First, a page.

DIS Veteran
    Joined
    May 2, 2012
    Because of COVID? No.
    I do think governments need to look at options for forgiving chunks of student loans to direct the help where it is needed. For example here in NZ GPs are desperately needed in rural towns, so my proposal is at then end of every year completed on this area they get a lump sum paid off their debt.
     

    tvguy

    Question anything the facts don't support.
    Joined
    Dec 15, 2003
    Because of COVID? No.
    I do think governments need to look at options for forgiving chunks of student loans to direct the help where it is needed. For example here in NZ GPs are desperately needed in rural towns, so my proposal is at then end of every year completed on this area they get a lump sum paid off their debt.
    Looking at the numbers here in the U.S. starting pay for a GP is $86,000 a year more than I make with 40 years in my job. Average GP student loan debt is $210,000. Just looking at the numbers they should be able to pay off that debt in 3 years. So no, I don't think they should have their student debt forgiven. Now, incentives like free housing if they chose to move to an area where they are needed and their specialty is in short supply, that is fine. They are rewarded for the time they spend there while they are there. Forgiving their student debt rewards them for life, including periods of time where they are highly compensated and are not still working in an area with a shortage.
     

    BuckeyeBama

    You are stronger than you think.
    Joined
    May 29, 2013
    Looking at the numbers here in the U.S. starting pay for a GP is $86,000 a year more than I make with 40 years in my job. Average GP student loan debt is $210,000. Just looking at the numbers they should be able to pay off that debt in 3 years. So no, I don't think they should have their student debt forgiven. Now, incentives like free housing if they chose to move to an area where they are needed and their specialty is in short supply, that is fine. They are rewarded for the time they spend there while they are there. Forgiving their student debt rewards them for life, including periods of time where they are highly compensated and are not still working in an area with a shortage.
    It is a very common practice in America that a doctor's student loans are paid off by a practice when they join in an area of the country where it is difficult to attract young doctors. There is generally a time commitment to the practice involved. We have two dotors in our family who have had their student loans paid off in this way - both went to work in small, rural communities (one in PA, the other in OH).

    Generally, working in communities like this means making a lot less than they could make in big cities, but the lifestyle is often worth the trade-off if that is your thing. Very different reward system.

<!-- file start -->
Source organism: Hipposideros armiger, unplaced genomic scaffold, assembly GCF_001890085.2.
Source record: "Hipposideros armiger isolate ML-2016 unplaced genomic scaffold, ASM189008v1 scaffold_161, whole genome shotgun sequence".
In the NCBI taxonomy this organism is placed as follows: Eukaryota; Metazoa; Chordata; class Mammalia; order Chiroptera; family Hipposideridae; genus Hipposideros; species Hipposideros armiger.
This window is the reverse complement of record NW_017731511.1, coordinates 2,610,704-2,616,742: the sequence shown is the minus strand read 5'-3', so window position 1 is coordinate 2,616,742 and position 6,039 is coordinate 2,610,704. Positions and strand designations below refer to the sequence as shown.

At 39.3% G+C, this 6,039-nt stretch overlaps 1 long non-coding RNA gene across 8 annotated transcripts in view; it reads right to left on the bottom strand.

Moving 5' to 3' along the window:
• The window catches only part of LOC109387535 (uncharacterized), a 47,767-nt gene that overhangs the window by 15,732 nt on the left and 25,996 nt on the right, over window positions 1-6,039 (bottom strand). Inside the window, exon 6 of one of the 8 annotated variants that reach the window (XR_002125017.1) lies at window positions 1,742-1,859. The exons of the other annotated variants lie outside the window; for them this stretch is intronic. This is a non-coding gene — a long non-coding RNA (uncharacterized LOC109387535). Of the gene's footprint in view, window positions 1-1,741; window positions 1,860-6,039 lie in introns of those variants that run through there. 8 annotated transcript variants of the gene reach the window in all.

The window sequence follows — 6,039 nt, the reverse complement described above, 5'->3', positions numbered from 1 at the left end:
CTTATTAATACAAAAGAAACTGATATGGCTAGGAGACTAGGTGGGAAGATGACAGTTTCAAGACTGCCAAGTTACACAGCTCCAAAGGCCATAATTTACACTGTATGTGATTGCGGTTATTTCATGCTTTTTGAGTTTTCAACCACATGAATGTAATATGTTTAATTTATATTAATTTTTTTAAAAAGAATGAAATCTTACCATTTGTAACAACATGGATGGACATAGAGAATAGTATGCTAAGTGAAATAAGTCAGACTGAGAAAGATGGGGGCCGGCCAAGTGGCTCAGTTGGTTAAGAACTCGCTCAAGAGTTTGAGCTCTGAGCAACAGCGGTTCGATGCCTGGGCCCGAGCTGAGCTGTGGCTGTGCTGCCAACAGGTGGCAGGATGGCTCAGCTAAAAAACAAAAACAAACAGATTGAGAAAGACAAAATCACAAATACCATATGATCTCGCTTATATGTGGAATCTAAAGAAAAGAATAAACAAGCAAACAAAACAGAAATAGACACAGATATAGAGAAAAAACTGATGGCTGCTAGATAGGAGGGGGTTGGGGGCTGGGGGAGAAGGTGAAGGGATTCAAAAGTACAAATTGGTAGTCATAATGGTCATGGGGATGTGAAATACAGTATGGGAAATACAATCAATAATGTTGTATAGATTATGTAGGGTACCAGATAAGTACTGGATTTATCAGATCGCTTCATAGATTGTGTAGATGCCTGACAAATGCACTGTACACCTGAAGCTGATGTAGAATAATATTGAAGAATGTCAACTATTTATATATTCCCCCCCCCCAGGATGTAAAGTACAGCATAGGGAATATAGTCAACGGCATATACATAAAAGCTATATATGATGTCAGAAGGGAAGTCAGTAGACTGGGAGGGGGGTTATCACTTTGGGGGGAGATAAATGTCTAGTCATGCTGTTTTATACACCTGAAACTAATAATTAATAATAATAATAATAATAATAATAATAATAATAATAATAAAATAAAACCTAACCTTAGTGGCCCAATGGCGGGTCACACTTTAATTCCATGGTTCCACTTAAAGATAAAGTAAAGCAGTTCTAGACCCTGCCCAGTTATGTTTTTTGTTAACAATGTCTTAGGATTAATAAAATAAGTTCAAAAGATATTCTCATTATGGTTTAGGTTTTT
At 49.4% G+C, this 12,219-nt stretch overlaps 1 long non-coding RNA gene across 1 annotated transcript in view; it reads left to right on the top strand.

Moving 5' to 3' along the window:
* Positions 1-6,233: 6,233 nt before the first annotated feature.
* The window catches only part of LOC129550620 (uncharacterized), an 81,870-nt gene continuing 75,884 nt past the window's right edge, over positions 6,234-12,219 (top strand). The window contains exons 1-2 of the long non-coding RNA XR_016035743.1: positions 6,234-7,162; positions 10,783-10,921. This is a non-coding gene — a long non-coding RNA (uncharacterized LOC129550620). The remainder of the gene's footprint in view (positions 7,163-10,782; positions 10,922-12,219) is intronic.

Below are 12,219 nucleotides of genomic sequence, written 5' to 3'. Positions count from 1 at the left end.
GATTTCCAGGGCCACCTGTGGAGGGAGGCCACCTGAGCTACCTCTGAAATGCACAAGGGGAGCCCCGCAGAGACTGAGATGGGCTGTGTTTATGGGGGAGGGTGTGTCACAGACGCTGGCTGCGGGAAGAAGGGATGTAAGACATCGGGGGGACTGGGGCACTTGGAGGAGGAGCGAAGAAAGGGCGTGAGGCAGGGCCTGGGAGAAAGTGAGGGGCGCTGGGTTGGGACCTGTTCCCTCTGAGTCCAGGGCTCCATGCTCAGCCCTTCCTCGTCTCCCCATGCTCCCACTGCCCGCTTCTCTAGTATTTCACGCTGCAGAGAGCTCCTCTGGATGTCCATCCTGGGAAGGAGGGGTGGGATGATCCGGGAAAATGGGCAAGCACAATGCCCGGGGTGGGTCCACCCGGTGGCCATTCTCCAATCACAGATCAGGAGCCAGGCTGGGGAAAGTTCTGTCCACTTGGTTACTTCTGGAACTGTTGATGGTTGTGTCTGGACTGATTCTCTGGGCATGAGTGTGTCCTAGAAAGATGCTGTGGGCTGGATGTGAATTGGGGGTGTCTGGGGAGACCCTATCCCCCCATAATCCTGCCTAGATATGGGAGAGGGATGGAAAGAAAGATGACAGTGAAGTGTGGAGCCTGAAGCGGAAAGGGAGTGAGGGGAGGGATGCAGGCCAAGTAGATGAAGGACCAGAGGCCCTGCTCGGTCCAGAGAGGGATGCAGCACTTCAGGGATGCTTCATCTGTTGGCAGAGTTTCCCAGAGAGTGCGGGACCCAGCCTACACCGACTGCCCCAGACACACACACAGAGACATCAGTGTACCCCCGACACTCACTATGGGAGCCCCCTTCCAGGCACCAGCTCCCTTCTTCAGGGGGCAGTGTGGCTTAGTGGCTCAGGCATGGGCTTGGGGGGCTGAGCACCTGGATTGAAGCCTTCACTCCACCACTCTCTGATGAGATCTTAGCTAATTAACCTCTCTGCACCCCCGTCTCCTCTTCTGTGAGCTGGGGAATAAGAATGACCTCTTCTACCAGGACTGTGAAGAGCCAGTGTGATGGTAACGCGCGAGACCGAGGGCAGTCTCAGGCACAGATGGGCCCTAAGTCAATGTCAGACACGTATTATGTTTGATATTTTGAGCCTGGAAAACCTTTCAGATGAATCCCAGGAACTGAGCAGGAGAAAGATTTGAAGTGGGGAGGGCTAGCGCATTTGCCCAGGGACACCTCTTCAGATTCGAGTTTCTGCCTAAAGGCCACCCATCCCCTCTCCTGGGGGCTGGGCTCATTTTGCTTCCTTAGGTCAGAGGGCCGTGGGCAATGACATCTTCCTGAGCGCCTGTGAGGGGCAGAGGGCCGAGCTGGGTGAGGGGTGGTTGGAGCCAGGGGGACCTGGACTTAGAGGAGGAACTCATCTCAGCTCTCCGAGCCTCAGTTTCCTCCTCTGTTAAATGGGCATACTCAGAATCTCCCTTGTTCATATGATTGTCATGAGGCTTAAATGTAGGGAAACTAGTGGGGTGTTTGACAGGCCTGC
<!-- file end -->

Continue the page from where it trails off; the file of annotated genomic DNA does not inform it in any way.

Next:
• tvguy

    Question anything the facts don't support.
    Joined
    Dec 15, 2003
    It is a very common practice in America that a doctor's student loans are paid off by a practice when they join in an area of the country where it is difficult to attract young doctors. There is generally a time commitment to the practice involved. We have two dotors in our family who have had their student loans paid off in this way - both went to work in small, rural communities (one in PA, the other in OH).

    Generally, working in communities like this means making a lot less than they could make in big cities, but the lifestyle is often worth the trade-off if that is your thing. Very different reward system.
    I have no issue if there is a time commitment included.
     

    nkereina

    Last chance to lose your keys.
    Joined
    Feb 11, 2009
    They are the ones that can actually afford their loans.
    Medical school is not cheap. Also, many student loan payments are based on income. My friend is a doctor and has well over six figures in student loan debt. Her monthly payment is based on a calculation of her income, so even though she makes over six figures, her payment is proportionate to her income. No different than a payment someone making $50K a year would have to make, based on their income. So even though doctors often make a lot of money, it doesn't necessarily mean they can pay their loans off easier than anyone else. But all of this said, I don't think the loans should be forgiven for them or in any case, really. College is a choice, savings plans are a choice, schools are a choice. There are a lot of ways to mitigate potential loan debt prior to incurring it.
     

    BuckeyeBama

    You are stronger than you think.
    Joined
    May 29, 2013
    I have no issue if there is a time commitment included.
    Since the practice is paying for it, they need time from the doctor to make up for it. Seems like a fair trade to me - time for money. That is what we all trade in our work lives - time for money.
     

    Pea-n-Me

    DIS Veteran
    Joined
    Jul 18, 2004
    Looking at the numbers here in the U.S. starting pay for a GP is $86,000 a year more than I make with 40 years in my job. Average GP student loan debt is $210,000. Just looking at the numbers they should be able to pay off that debt in 3 years. So no, I don't think they should have their student debt forgiven. Now, incentives like free housing if they chose to move to an area where they are needed and their specialty is in short supply, that is fine. They are rewarded for the time they spend there while they are there. Forgiving their student debt rewards them for life, including periods of time where they are highly compensated and are not still working in an area with a shortage.